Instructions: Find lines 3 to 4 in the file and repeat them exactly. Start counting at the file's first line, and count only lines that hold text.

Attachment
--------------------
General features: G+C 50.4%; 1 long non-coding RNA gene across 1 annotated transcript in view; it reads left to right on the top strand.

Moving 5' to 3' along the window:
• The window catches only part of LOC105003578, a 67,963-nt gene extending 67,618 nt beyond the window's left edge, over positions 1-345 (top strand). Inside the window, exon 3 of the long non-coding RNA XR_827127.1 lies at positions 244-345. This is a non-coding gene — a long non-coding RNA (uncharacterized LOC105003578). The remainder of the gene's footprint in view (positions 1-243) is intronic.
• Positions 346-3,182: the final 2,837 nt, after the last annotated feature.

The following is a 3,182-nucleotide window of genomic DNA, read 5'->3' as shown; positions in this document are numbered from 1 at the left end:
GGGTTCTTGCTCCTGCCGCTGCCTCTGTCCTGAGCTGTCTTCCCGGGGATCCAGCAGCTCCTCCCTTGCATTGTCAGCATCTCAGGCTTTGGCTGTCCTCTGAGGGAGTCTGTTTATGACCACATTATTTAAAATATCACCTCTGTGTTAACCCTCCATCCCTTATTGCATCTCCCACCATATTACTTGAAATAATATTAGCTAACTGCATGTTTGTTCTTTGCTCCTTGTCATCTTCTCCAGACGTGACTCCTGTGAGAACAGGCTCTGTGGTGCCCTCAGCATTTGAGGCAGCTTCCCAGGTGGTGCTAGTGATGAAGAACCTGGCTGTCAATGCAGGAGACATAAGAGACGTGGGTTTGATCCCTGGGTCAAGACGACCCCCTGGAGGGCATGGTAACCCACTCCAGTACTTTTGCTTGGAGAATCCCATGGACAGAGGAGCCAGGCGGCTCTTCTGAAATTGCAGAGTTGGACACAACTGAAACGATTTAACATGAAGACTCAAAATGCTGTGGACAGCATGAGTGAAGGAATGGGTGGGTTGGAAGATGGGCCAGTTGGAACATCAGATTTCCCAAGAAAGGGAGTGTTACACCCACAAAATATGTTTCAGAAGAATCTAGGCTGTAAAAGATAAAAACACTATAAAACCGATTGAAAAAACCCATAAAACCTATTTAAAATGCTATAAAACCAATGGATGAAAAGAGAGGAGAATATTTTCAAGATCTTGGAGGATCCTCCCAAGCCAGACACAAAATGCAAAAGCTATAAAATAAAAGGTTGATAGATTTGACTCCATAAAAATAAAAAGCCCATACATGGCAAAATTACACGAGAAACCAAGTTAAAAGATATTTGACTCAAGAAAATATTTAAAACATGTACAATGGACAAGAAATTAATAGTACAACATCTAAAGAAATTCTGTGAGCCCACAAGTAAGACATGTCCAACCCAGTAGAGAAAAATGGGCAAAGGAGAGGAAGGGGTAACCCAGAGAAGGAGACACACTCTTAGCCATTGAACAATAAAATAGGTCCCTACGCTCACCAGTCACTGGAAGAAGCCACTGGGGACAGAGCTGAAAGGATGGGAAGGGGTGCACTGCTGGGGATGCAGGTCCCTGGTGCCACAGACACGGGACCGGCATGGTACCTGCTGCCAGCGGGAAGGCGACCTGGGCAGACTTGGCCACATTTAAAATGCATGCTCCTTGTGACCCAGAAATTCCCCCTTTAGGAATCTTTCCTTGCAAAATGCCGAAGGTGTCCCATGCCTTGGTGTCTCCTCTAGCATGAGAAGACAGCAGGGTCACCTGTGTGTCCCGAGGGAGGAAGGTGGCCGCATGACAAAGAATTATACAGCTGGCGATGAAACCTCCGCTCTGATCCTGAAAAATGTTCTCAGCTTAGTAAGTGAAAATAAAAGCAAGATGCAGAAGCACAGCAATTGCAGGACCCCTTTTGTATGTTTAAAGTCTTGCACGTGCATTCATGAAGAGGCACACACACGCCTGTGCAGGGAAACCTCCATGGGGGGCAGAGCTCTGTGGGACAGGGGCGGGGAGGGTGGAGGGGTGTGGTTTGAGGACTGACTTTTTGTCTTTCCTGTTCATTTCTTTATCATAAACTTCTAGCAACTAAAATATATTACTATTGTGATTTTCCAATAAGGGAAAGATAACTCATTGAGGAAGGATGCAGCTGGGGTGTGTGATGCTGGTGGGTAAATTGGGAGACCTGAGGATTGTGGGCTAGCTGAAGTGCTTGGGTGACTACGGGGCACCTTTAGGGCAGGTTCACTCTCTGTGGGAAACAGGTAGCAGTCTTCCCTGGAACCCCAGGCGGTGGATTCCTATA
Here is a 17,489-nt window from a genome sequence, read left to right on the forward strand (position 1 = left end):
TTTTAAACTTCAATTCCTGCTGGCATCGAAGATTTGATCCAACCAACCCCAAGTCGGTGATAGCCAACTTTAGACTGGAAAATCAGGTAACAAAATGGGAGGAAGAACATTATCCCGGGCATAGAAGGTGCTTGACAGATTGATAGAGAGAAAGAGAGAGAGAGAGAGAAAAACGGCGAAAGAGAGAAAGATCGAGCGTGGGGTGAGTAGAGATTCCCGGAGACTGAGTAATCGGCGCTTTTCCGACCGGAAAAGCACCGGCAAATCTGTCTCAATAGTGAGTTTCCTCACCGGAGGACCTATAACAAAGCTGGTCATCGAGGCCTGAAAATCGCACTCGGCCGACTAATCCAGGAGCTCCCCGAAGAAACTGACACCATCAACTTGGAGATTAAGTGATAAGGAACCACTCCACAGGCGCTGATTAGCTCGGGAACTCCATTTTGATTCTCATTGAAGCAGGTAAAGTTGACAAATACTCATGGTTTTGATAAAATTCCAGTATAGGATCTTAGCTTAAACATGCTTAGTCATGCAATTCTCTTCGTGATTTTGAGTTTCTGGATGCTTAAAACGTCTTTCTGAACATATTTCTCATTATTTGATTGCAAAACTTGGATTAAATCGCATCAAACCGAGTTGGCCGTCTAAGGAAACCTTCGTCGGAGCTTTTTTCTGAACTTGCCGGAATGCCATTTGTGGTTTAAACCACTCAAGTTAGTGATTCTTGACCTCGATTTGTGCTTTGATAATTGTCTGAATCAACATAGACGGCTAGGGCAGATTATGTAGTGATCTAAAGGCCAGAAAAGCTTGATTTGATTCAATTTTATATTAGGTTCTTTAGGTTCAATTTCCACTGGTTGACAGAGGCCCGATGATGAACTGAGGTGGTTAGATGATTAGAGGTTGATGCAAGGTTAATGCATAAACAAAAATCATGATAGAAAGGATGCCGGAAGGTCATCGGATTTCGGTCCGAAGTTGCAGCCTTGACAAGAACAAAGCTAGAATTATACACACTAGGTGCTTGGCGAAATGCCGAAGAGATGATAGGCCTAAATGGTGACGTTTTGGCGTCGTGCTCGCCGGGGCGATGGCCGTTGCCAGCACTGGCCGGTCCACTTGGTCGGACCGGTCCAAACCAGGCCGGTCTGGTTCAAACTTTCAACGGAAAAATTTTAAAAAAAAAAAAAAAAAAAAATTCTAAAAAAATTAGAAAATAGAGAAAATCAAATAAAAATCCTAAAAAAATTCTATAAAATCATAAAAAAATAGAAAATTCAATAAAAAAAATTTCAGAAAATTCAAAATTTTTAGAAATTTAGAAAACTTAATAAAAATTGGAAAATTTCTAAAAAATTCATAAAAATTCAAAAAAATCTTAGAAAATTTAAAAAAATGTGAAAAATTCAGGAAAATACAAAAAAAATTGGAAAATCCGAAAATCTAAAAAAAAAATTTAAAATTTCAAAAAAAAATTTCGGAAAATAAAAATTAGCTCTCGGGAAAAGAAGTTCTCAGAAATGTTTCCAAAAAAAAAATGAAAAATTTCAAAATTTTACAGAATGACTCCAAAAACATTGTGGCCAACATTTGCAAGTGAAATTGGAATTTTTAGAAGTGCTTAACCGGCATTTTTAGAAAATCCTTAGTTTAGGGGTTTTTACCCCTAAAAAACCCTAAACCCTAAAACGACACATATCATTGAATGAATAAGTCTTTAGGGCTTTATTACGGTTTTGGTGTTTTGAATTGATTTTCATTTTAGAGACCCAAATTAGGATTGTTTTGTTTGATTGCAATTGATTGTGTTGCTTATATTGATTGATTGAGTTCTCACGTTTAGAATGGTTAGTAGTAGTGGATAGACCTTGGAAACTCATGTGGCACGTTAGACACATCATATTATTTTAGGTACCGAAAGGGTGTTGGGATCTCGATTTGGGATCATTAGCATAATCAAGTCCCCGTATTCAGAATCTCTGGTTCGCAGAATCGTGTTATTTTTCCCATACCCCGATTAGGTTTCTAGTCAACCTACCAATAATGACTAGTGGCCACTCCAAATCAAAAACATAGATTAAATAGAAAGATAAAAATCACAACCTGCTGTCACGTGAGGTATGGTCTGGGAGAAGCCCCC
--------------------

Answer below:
• The window catches only part of LOC105003578, a 67,963-nt gene extending 67,618 nt beyond the window's left edge, over positions 1-345 (top strand). Inside the window, exon 3 of the long non-coding RNA XR_827127.1 lies at positions 244-345. This is a non-coding gene — a long non-coding RNA (uncharacterized LOC105003578). The remainder of the gene's footprint in view (positions 1-243) is intronic.
• Positions 346-3,182: the final 2,837 nt, after the last annotated feature.